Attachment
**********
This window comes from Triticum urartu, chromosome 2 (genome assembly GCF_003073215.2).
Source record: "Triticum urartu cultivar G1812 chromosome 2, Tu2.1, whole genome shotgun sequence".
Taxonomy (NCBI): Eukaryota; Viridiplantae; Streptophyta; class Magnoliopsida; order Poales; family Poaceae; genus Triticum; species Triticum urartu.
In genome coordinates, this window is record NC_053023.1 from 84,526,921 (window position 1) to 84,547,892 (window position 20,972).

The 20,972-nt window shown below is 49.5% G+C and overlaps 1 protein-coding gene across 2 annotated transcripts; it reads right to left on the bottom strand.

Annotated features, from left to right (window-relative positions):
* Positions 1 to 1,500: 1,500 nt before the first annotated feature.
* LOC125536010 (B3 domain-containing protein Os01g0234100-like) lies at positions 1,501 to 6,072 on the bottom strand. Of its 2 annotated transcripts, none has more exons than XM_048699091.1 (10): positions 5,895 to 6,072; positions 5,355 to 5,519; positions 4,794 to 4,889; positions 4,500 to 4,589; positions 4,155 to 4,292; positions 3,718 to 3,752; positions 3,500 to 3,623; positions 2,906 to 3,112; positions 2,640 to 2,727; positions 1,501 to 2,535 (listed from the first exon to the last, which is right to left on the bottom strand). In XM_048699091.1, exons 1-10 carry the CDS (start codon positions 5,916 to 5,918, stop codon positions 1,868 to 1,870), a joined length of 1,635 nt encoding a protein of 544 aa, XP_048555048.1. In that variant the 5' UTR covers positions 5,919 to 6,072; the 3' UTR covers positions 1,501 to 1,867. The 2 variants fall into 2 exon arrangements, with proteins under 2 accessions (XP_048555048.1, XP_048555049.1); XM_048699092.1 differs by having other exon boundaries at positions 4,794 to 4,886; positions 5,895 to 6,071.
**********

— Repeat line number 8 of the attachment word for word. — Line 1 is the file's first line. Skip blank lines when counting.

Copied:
* LOC125536010 (B3 domain-containing protein Os01g0234100-like) lies at positions 1,501 to 6,072 on the bottom strand. Of its 2 annotated transcripts, none has more exons than XM_048699091.1 (10): positions 5,895 to 6,072; positions 5,355 to 5,519; positions 4,794 to 4,889; positions 4,500 to 4,589; positions 4,155 to 4,292; positions 3,718 to 3,752; positions 3,500 to 3,623; positions 2,906 to 3,112; positions 2,640 to 2,727; positions 1,501 to 2,535 (listed from the first exon to the last, which is right to left on the bottom strand). In XM_048699091.1, exons 1-10 carry the CDS (start codon positions 5,916 to 5,918, stop codon positions 1,868 to 1,870), a joined length of 1,635 nt encoding a protein of 544 aa, XP_048555048.1. In that variant the 5' UTR covers positions 5,919 to 6,072; the 3' UTR covers positions 1,501 to 1,867. The 2 variants fall into 2 exon arrangements, with proteins under 2 accessions (XP_048555048.1, XP_048555049.1); XM_048699092.1 differs by having other exon boundaries at positions 4,794 to 4,886; positions 5,895 to 6,071.